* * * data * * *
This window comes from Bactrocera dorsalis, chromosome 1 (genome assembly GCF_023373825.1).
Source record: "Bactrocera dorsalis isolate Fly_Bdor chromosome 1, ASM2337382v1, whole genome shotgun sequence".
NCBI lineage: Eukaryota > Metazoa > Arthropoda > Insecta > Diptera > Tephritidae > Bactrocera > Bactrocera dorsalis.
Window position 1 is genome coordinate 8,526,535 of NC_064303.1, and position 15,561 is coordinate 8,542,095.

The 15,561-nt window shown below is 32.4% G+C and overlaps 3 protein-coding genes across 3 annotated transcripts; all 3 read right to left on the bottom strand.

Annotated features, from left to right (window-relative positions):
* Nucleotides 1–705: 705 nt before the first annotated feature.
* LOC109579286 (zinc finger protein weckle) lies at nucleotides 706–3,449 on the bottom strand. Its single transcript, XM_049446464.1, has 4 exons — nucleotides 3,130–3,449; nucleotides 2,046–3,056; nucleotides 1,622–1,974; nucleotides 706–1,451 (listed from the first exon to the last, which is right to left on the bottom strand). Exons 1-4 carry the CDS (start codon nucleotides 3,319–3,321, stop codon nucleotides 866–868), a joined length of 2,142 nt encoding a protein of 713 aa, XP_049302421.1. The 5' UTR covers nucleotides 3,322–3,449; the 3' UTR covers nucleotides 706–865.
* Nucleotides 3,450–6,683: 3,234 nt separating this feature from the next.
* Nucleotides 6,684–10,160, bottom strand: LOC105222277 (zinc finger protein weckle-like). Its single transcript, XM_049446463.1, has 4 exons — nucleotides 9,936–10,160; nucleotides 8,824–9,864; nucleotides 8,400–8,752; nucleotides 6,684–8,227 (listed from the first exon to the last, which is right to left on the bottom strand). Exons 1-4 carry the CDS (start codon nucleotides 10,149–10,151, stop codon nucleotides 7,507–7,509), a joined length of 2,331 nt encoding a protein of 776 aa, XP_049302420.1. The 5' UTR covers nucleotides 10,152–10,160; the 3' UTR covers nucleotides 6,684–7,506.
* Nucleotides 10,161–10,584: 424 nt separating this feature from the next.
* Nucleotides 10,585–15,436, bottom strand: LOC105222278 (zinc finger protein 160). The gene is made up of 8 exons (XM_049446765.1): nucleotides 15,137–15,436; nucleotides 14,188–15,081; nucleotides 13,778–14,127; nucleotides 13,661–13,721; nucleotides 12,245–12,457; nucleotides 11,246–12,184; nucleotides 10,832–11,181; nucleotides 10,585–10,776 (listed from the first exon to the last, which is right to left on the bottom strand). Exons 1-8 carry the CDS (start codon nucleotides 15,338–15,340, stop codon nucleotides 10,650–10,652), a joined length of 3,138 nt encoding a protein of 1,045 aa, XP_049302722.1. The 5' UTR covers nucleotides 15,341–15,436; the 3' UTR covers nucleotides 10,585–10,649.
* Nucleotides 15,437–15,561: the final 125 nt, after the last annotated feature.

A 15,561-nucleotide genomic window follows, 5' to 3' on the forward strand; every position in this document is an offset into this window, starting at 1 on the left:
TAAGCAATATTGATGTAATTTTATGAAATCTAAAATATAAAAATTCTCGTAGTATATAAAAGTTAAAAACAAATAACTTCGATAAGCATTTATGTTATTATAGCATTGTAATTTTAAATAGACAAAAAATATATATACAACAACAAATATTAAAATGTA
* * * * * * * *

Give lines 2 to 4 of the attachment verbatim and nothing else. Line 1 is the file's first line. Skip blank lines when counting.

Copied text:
Source record: "Bactrocera dorsalis isolate Fly_Bdor chromosome 1, ASM2337382v1, whole genome shotgun sequence".
NCBI lineage: Eukaryota > Metazoa > Arthropoda > Insecta > Diptera > Tephritidae > Bactrocera > Bactrocera dorsalis.
Window position 1 is genome coordinate 8,526,535 of NC_064303.1, and position 15,561 is coordinate 8,542,095.